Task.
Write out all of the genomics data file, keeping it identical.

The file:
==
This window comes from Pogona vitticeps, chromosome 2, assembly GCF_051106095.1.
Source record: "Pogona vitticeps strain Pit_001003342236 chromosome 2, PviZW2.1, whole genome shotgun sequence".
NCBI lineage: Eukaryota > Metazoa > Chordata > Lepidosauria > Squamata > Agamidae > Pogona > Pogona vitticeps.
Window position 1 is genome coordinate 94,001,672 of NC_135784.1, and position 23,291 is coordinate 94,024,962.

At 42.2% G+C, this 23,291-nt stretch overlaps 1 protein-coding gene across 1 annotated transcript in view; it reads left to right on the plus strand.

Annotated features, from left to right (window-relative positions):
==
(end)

This window comes from Pogona vitticeps, chromosome 2, assembly GCF_051106095.1.
Source record: "Pogona vitticeps strain Pit_001003342236 chromosome 2, PviZW2.1, whole genome shotgun sequence".
NCBI lineage: Eukaryota > Metazoa > Chordata > Lepidosauria > Squamata > Agamidae > Pogona > Pogona vitticeps.
Window position 1 is genome coordinate 94,001,672 of NC_135784.1, and position 23,291 is coordinate 94,024,962.

At 42.2% G+C, this 23,291-nt stretch overlaps 1 protein-coding gene across 1 annotated transcript in view; it reads left to right on the plus strand.

Annotated features, from left to right (window-relative positions):